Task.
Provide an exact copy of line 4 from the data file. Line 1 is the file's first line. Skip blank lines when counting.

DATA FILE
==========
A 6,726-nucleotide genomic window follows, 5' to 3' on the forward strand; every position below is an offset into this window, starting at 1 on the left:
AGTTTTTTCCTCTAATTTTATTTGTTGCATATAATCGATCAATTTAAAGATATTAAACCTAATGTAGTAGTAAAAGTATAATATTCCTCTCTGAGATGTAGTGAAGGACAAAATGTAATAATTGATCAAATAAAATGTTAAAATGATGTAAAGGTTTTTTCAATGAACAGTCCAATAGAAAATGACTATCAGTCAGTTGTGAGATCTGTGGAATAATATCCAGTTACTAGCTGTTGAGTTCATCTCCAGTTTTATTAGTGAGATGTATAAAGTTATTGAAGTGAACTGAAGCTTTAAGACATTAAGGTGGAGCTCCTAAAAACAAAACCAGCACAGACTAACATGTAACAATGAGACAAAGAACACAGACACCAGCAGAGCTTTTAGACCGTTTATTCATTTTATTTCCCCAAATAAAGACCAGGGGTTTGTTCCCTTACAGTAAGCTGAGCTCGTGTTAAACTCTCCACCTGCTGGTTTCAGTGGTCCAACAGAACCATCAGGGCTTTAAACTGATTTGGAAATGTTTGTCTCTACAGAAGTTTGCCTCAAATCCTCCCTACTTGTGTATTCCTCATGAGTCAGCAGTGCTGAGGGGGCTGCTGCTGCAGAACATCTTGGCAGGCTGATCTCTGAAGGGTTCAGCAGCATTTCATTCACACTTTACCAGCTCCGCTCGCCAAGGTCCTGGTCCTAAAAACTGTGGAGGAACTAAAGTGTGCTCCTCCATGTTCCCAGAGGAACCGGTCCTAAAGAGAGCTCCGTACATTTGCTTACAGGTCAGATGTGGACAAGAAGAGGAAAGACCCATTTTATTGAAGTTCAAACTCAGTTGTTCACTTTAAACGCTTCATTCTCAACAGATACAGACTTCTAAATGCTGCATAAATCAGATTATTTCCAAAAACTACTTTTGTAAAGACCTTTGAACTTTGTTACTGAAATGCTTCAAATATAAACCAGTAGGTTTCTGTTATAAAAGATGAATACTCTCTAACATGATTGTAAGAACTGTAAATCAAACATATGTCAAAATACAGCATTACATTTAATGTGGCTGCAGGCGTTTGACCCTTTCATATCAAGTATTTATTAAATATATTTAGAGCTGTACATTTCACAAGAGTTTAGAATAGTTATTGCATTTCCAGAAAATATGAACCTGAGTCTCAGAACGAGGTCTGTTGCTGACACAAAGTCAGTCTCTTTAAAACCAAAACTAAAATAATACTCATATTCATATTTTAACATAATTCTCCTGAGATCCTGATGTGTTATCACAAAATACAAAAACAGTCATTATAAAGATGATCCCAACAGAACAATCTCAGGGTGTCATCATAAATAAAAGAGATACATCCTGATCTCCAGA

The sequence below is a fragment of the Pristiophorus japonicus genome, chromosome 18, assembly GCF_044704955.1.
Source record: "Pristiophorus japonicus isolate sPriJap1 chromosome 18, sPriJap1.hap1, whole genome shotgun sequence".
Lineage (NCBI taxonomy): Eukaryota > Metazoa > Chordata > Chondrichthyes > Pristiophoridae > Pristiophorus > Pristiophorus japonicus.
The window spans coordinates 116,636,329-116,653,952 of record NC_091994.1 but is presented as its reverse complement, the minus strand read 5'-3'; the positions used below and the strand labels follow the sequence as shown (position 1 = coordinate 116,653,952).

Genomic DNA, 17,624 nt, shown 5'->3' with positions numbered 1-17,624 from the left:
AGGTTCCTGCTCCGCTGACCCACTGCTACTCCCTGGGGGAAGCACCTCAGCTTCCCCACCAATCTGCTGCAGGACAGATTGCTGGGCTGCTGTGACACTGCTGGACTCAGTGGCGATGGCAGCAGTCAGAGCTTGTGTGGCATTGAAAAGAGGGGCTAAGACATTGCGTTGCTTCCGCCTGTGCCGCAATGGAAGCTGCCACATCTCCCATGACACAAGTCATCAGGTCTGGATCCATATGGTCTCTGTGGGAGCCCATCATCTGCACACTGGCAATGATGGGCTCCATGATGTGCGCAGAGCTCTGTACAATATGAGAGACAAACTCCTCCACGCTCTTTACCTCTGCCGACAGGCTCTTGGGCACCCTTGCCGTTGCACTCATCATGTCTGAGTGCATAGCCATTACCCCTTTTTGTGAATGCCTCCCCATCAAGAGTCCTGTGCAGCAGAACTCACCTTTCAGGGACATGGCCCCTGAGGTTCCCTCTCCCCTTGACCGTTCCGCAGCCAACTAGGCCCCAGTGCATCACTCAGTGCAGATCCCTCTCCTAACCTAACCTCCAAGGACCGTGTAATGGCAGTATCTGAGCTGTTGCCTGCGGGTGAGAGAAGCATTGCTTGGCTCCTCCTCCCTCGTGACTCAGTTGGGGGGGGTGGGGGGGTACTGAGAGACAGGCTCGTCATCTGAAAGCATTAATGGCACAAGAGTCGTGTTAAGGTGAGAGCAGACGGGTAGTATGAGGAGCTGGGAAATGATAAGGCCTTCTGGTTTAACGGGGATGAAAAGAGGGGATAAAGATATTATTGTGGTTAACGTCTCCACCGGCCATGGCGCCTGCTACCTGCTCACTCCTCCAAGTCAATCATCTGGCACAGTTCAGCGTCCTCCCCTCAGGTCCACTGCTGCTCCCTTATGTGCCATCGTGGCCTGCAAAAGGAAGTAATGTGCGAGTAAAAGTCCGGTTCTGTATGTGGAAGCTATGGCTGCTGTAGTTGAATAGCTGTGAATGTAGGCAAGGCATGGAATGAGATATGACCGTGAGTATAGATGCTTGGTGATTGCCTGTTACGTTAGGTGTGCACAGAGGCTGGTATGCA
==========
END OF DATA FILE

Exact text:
Source record: "Pristiophorus japonicus isolate sPriJap1 chromosome 18, sPriJap1.hap1, whole genome shotgun sequence".